Hunter becomes the hunted: Journalist under fire for trapping endangered hyena cubs (VIDEO)
The video in question went viral after journalist Hayam Awad, posted it to her Facebook page on Wednesday. The video has since been shared on YouTube and has been viewed over 100,000 times.
The offending video shows Awad crawling out of a hyena den in Madaba Governorate dragging two tied up cubs with her.
Sitting in front of the den, the hunter says that she is in an area called Wadi Al Usood (valley of the lions) and that she has caught the animals to prevent attacks on cattle in the area.
The Jordan Times reports Awad as saying, “So, what do you think!? Are they pretty?” one of the cubs then lets out a wail to which Awad responds “Are you challenging me?”
Some Youtube commentators expressed outrage at the hunters behaviour.
“How is this in any way acceptable?! What? Some animals were living unmolested? Can't allow that. She needs to go to jail for awhile,” reads one YouTube comment.
“Can’t you channel your thirst for equality into a kind commendable act for your society? Caring for wild animals in a conservation area of Jordan, for example,” another social media user writes.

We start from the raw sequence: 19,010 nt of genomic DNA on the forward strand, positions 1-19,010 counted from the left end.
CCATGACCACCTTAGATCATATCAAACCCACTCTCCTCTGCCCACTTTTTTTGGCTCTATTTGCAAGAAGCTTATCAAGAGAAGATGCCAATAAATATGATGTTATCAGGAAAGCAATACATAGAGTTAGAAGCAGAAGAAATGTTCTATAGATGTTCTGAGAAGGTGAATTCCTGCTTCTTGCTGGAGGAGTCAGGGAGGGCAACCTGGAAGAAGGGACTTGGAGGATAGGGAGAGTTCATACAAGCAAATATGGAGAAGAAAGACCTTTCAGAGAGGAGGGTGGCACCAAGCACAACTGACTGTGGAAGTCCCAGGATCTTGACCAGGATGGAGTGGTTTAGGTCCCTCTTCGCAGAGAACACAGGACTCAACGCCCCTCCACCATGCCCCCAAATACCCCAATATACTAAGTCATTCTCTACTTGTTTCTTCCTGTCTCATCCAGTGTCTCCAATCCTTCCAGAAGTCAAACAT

The video has triggered a backlash from the Royal Society for the Conservation of Nature (RSCN) which has promised to investigate the incident.
“The law forbids such a hunting activity and deems it a crime. This cannot be a way to gain fame,” RSCN wrote in a post on Facebook.
“She has committed several infringements against the law, including disturbing an animals’ den, animal cruelty and hunting an animal that is not allowed to be possessed, sold or displayed,” Abdul Razzaq Hmoud, director of the RSCN’s Conservation and Hunting Regulation Section.
In July 2015 American dentist, Walter Palmer, received a storm of social media insults, protests outside his practice and even death threats after it was revealed that he hunted down a beloved Zimbabwean lion, Cecil.
The nocturnal striped hyena is native to the region and is frequently mentioned in Middle Eastern literature and folklore, as being a dangerous predator and a symbol of treachery.
The animal is listed as near threatened by the International Union for Conservation of Nature as the global population is estimated to be less than 10,000 mature individuals.